Public-Private-Partnerships Will Help End TB
Public-Private-Partnerships Will Help End TB
A Conversation with Dr. Lal Sadasivan of PATH and Dr. Pedro Suarez of Keanahikishime
Last year, Tuberculosis claimed the lives of , and it affects the lives and livelihoods of millions more. While early diagnosis and treatment can cure and prevent the spread of TB, underreporting and under-diagnosis remains a big issue. The found that of the 10 million who fell ill with TB in 2017, only 6.4 million were officially recorded by national reporting systems. More dangerous yet, growing drug resistance to first-line TB drugs threatens to undermine decades of progress and make treatment both more costly and complex. Still, TB can be eradicated if governments, donors and private sector actors work together to fund and execute an accelerated response to end the TB epidemic.
On Monday, Sep 24th, in anticipation of the United Nations General Assembly High Level Meeting on TB on September 26, Keanahikishime and PATH co-hosted an event ‘Putting Political Will Into Action: Public-Private Partnerships to End TB’, a conversation with Ministers of Health, health system experts, and activists on the need for strong political and financial commitments to end the global TB epidemic. Leading up to the event we brought Dr. Lal Sadasivan, TB Technical Director, HIV/TB Global Program at PATH and Dr. Pedro Suarez, Senior Director, Infectious Diseases Cluster at Keanahikishime, together to talk about the importance of greater collaboration between the private and public sectors and the role of health technologies and financing to end TB.
This conversation was edited for length and clarity:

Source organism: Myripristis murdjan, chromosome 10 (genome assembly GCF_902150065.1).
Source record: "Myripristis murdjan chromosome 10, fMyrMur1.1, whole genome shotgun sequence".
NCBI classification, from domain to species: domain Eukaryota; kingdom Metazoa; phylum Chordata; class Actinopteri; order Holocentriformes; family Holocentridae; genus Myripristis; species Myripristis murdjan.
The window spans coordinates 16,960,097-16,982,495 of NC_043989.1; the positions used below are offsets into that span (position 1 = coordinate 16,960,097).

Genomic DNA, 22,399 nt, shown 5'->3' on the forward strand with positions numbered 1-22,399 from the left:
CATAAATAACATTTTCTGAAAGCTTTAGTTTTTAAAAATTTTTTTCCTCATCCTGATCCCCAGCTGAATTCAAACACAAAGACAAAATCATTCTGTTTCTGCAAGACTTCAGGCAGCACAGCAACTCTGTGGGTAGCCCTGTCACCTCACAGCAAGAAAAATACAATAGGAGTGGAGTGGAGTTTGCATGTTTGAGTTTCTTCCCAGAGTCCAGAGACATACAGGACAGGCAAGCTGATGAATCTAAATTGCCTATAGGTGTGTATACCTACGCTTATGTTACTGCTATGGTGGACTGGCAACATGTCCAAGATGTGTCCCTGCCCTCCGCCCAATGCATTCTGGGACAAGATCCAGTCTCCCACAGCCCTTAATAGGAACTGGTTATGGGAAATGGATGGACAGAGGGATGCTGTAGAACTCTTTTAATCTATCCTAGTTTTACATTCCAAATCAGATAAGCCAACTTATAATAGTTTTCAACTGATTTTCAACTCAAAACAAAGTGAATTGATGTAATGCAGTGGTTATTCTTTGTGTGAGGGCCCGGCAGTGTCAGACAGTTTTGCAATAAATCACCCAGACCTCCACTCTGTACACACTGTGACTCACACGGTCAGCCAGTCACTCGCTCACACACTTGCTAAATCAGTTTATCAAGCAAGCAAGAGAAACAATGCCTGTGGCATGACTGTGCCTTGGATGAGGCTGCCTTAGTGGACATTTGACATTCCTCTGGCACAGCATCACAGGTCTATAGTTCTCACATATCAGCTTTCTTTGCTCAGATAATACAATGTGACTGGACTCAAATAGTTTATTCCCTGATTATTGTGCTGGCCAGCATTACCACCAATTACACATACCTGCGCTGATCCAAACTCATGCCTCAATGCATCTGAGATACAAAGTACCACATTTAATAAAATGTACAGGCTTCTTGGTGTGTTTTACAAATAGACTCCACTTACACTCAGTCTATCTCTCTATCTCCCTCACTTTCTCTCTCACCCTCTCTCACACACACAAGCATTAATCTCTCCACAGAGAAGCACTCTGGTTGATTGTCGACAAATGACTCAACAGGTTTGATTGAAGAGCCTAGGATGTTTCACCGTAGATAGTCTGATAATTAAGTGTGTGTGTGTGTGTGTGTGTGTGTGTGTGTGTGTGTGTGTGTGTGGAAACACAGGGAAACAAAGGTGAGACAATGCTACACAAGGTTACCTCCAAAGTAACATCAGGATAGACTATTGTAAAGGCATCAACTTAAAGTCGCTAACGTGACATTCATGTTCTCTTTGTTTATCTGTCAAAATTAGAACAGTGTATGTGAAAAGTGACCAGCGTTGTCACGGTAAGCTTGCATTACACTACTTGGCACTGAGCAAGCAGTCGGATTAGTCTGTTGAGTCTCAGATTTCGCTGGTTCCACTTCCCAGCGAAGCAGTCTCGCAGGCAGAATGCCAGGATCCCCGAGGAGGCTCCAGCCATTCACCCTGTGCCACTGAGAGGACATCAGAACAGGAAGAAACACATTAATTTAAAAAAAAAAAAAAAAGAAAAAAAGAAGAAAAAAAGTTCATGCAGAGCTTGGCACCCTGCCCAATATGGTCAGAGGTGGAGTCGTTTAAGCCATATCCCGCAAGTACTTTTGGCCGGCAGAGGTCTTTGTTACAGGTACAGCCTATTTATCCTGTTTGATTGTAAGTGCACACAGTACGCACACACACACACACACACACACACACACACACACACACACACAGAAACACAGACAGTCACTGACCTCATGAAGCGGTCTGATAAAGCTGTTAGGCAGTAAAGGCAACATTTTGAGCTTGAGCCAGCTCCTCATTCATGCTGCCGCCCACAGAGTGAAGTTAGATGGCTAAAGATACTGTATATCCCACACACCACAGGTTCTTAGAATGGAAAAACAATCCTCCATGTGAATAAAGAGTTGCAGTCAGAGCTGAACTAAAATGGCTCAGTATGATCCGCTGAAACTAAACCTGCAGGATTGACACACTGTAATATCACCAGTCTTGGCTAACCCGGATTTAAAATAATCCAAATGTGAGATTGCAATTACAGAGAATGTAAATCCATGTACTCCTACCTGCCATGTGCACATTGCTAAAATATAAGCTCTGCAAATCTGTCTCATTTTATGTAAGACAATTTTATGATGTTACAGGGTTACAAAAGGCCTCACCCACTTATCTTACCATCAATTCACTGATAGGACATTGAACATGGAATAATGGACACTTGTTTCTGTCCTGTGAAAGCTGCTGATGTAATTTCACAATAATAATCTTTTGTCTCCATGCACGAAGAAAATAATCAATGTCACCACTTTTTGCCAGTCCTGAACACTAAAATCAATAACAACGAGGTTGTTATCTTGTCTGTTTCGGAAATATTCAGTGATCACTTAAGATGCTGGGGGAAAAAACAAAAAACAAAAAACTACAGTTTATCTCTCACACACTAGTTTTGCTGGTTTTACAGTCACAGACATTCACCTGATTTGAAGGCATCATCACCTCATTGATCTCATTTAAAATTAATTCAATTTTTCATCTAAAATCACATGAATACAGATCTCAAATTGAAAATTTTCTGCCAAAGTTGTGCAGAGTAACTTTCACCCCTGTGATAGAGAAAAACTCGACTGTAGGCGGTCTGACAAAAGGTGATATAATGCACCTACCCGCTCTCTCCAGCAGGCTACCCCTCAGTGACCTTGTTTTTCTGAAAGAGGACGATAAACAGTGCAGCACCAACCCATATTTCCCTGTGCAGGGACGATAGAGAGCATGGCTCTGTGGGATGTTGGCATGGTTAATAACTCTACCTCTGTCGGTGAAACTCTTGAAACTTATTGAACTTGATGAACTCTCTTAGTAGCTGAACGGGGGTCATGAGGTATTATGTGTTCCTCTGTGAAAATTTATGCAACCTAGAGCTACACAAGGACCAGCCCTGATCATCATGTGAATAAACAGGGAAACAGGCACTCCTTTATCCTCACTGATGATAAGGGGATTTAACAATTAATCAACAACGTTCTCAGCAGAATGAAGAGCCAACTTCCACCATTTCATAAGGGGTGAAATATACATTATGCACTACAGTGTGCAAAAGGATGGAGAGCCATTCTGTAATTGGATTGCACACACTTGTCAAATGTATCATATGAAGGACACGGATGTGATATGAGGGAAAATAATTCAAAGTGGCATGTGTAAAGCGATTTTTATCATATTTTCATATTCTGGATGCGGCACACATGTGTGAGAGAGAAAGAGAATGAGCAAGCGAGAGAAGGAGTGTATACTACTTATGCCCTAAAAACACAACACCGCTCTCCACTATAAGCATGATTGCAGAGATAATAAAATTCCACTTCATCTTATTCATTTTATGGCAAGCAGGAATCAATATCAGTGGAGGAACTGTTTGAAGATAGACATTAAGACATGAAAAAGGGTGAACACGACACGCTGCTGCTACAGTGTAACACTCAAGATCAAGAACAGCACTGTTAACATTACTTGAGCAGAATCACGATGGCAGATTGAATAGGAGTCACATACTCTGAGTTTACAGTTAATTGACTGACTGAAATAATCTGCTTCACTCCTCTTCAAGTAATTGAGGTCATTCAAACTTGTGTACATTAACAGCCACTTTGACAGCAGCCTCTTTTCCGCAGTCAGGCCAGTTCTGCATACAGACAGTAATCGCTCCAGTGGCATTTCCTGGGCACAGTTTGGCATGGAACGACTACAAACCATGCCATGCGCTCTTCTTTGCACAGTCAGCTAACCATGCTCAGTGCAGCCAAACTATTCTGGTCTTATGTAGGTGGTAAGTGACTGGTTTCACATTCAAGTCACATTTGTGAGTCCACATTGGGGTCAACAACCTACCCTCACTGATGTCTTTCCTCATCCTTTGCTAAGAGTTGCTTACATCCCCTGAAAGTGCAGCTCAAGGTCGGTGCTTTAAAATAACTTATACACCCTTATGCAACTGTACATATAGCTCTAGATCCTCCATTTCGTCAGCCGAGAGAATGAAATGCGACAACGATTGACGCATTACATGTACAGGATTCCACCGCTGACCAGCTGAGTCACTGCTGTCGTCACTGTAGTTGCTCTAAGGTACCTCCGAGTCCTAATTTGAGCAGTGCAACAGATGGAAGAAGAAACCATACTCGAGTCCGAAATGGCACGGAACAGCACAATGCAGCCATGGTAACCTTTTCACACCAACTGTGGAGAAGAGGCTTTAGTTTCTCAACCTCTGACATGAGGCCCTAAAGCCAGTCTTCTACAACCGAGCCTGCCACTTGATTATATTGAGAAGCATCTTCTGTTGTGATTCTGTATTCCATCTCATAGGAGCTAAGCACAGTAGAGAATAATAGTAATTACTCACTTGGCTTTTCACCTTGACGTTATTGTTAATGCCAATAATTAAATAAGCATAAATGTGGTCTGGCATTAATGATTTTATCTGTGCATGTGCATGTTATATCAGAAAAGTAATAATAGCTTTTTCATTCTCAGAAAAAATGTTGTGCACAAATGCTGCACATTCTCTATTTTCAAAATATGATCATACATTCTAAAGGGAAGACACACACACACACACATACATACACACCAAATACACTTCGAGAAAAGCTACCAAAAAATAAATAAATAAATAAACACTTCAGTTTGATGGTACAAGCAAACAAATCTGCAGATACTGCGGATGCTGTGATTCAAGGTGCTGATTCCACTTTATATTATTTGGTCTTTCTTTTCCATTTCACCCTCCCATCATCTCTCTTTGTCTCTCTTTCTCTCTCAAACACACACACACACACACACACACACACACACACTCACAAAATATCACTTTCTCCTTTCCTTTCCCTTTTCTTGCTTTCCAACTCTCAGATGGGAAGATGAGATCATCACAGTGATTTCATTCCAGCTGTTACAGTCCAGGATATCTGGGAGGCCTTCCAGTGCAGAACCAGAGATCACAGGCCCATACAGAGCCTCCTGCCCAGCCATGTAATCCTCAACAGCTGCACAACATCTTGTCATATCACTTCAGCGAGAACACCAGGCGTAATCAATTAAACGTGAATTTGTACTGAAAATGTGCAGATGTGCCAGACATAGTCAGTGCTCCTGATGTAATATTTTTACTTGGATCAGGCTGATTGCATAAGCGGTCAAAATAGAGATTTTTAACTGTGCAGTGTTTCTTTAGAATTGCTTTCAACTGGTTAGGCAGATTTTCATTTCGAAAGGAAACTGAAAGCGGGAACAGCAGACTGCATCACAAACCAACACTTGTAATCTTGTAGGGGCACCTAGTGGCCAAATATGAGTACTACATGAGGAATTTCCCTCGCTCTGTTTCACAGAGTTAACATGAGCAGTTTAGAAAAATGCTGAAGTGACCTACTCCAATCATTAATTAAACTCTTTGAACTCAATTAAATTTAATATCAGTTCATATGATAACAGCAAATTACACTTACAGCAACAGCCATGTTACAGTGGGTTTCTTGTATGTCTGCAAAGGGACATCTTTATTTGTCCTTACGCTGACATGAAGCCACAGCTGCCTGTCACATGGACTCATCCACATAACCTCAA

Q: Dr. Pedro Suarez: Lal Sadasivan, in your medical career you’ve always made time to focus on public-private partnerships for TB care and control. In this context, what do we mean when we talk about “the private sector”? And how do public-private partnerships play an important role in ending TB?
A: Dr. Lal Sadasivan: Here we’re referring to private health care providers as “the private sector.” Generally speaking, these would be any care provider who is not directly under the National TB program (NTP). The for-profit private health care providers are the most important sector from the public-private partnership angle.
In India, for example, 70-80% of people use private-sector facilities when they become sick, and these facilities may also not be following the same standard of care as those recommended by the NTP. So there is a critical need to standardize across sectors and among sectors. Similarly, Indian Railways, a public entity, has 1.4 million employees and with them, their dependents — at least 6 million people. But those employees and their families don’t fall under the network of national or state health services. The health care they receive would be considered private-sector, and these types of providers were not adhering to national TB policies — the policies of the NTP, that is.
One way to harmonize care is through effective partnerships between the private and public sector providers. Without them, we will not be able to find those missing cases, control costs, ensure effective treatment and control drug resistance.
Q: Dr. Pedro Suarez: In your experience, what does a successful, functioning public-private partnership look like on a country level? Do you have any examples of how best to incentivize the private sector to work on TB?